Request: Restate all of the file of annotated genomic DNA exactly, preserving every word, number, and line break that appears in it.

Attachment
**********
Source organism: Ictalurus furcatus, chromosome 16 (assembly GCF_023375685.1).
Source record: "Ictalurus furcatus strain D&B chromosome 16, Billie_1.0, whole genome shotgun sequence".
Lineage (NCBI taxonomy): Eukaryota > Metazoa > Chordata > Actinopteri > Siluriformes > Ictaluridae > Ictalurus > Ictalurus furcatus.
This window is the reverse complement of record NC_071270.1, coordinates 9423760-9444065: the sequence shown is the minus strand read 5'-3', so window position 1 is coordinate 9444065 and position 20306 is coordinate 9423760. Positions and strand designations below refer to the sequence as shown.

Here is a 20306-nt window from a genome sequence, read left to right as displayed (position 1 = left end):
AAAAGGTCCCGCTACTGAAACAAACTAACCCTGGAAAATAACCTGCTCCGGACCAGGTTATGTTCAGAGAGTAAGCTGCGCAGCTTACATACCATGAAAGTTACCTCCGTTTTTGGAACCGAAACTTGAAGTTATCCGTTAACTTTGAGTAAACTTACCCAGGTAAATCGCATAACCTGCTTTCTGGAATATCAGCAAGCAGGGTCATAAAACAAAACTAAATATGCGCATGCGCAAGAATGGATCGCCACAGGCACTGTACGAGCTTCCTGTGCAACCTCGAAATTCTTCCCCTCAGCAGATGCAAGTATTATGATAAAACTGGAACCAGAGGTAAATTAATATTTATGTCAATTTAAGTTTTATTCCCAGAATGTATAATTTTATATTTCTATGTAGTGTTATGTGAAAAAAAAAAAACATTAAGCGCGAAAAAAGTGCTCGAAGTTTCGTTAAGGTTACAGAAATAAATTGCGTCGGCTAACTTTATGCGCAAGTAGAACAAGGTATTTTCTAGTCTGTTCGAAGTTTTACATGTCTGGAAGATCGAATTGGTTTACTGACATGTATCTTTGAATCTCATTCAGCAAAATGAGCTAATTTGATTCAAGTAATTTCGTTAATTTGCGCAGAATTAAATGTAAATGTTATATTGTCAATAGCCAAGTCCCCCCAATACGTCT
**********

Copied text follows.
Source organism: Ictalurus furcatus, chromosome 16 (assembly GCF_023375685.1).
Source record: "Ictalurus furcatus strain D&B chromosome 16, Billie_1.0, whole genome shotgun sequence".
Lineage (NCBI taxonomy): Eukaryota > Metazoa > Chordata > Actinopteri > Siluriformes > Ictaluridae > Ictalurus > Ictalurus furcatus.
This window is the reverse complement of record NC_071270.1, coordinates 9423760-9444065: the sequence shown is the minus strand read 5'-3', so window position 1 is coordinate 9444065 and position 20306 is coordinate 9423760. Positions and strand designations below refer to the sequence as shown.

Here is a 20306-nt window from a genome sequence, read left to right as displayed (position 1 = left end):
AAAAGGTCCCGCTACTGAAACAAACTAACCCTGGAAAATAACCTGCTCCGGACCAGGTTATGTTCAGAGAGTAAGCTGCGCAGCTTACATACCATGAAAGTTACCTCCGTTTTTGGAACCGAAACTTGAAGTTATCCGTTAACTTTGAGTAAACTTACCCAGGTAAATCGCATAACCTGCTTTCTGGAATATCAGCAAGCAGGGTCATAAAACAAAACTAAATATGCGCATGCGCAAGAATGGATCGCCACAGGCACTGTACGAGCTTCCTGTGCAACCTCGAAATTCTTCCCCTCAGCAGATGCAAGTATTATGATAAAACTGGAACCAGAGGTAAATTAATATTTATGTCAATTTAAGTTTTATTCCCAGAATGTATAATTTTATATTTCTATGTAGTGTTATGTGAAAAAAAAAAAACATTAAGCGCGAAAAAAGTGCTCGAAGTTTCGTTAAGGTTACAGAAATAAATTGCGTCGGCTAACTTTATGCGCAAGTAGAACAAGGTATTTTCTAGTCTGTTCGAAGTTTTACATGTCTGGAAGATCGAATTGGTTTACTGACATGTATCTTTGAATCTCATTCAGCAAAATGAGCTAATTTGATTCAAGTAATTTCGTTAATTTGCGCAGAATTAAATGTAAATGTTATATTGTCAATAGCCAAGTCCCCCCAATACGTCT